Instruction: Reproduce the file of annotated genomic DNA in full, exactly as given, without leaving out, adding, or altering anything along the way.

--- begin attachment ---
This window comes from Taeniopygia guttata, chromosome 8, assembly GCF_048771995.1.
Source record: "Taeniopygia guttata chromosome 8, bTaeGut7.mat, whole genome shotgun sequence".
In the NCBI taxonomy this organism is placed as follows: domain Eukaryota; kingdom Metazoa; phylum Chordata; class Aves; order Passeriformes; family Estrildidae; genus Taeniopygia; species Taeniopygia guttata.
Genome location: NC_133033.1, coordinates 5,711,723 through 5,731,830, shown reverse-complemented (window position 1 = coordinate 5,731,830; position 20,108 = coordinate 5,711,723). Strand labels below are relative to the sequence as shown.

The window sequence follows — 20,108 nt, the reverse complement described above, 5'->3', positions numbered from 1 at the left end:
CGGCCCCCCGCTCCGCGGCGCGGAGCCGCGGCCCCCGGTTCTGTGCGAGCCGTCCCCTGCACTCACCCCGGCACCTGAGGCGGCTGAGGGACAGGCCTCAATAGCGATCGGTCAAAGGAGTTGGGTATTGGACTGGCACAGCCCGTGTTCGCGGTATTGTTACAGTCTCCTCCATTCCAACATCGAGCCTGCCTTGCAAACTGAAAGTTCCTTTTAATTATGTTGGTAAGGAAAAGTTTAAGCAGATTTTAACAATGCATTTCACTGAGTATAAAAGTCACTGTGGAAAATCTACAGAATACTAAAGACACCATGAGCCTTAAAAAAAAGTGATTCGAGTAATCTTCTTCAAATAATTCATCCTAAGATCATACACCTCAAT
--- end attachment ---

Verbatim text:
This window comes from Taeniopygia guttata, chromosome 8, assembly GCF_048771995.1.
Source record: "Taeniopygia guttata chromosome 8, bTaeGut7.mat, whole genome shotgun sequence".
In the NCBI taxonomy this organism is placed as follows: domain Eukaryota; kingdom Metazoa; phylum Chordata; class Aves; order Passeriformes; family Estrildidae; genus Taeniopygia; species Taeniopygia guttata.
Genome location: NC_133033.1, coordinates 5,711,723 through 5,731,830, shown reverse-complemented (window position 1 = coordinate 5,731,830; position 20,108 = coordinate 5,711,723). Strand labels below are relative to the sequence as shown.

The window sequence follows — 20,108 nt, the reverse complement described above, 5'->3', positions numbered from 1 at the left end:
CGGCCCCCCGCTCCGCGGCGCGGAGCCGCGGCCCCCGGTTCTGTGCGAGCCGTCCCCTGCACTCACCCCGGCACCTGAGGCGGCTGAGGGACAGGCCTCAATAGCGATCGGTCAAAGGAGTTGGGTATTGGACTGGCACAGCCCGTGTTCGCGGTATTGTTACAGTCTCCTCCATTCCAACATCGAGCCTGCCTTGCAAACTGAAAGTTCCTTTTAATTATGTTGGTAAGGAAAAGTTTAAGCAGATTTTAACAATGCATTTCACTGAGTATAAAAGTCACTGTGGAAAATCTACAGAATACTAAAGACACCATGAGCCTTAAAAAAAAGTGATTCGAGTAATCTTCTTCAAATAATTCATCCTAAGATCATACACCTCAAT